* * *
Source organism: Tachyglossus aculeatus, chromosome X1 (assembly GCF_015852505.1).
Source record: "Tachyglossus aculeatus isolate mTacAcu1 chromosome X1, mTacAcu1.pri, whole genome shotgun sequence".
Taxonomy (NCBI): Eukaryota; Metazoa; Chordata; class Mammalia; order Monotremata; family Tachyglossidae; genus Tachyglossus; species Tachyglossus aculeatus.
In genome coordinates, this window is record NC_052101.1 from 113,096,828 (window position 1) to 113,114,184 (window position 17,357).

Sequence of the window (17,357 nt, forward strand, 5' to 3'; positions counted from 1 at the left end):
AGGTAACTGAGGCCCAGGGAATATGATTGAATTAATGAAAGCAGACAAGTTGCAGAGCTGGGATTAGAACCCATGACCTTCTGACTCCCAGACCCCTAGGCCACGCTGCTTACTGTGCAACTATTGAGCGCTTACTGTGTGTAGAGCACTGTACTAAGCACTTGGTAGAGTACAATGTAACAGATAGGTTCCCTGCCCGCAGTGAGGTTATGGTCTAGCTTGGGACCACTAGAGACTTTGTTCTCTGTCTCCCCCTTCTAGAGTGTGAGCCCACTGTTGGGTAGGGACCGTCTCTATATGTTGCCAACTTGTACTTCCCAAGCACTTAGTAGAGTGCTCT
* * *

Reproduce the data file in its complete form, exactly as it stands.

Source organism: Tachyglossus aculeatus, chromosome X1 (assembly GCF_015852505.1).
Source record: "Tachyglossus aculeatus isolate mTacAcu1 chromosome X1, mTacAcu1.pri, whole genome shotgun sequence".
Taxonomy (NCBI): Eukaryota; Metazoa; Chordata; class Mammalia; order Monotremata; family Tachyglossidae; genus Tachyglossus; species Tachyglossus aculeatus.
In genome coordinates, this window is record NC_052101.1 from 113,096,828 (window position 1) to 113,114,184 (window position 17,357).

Sequence of the window (17,357 nt, forward strand, 5' to 3'; positions counted from 1 at the left end):
AGGTAACTGAGGCCCAGGGAATATGATTGAATTAATGAAAGCAGACAAGTTGCAGAGCTGGGATTAGAACCCATGACCTTCTGACTCCCAGACCCCTAGGCCACGCTGCTTACTGTGCAACTATTGAGCGCTTACTGTGTGTAGAGCACTGTACTAAGCACTTGGTAGAGTACAATGTAACAGATAGGTTCCCTGCCCGCAGTGAGGTTATGGTCTAGCTTGGGACCACTAGAGACTTTGTTCTCTGTCTCCCCCTTCTAGAGTGTGAGCCCACTGTTGGGTAGGGACCGTCTCTATATGTTGCCAACTTGTACTTCCCAAGCACTTAGTAGAGTGCTCT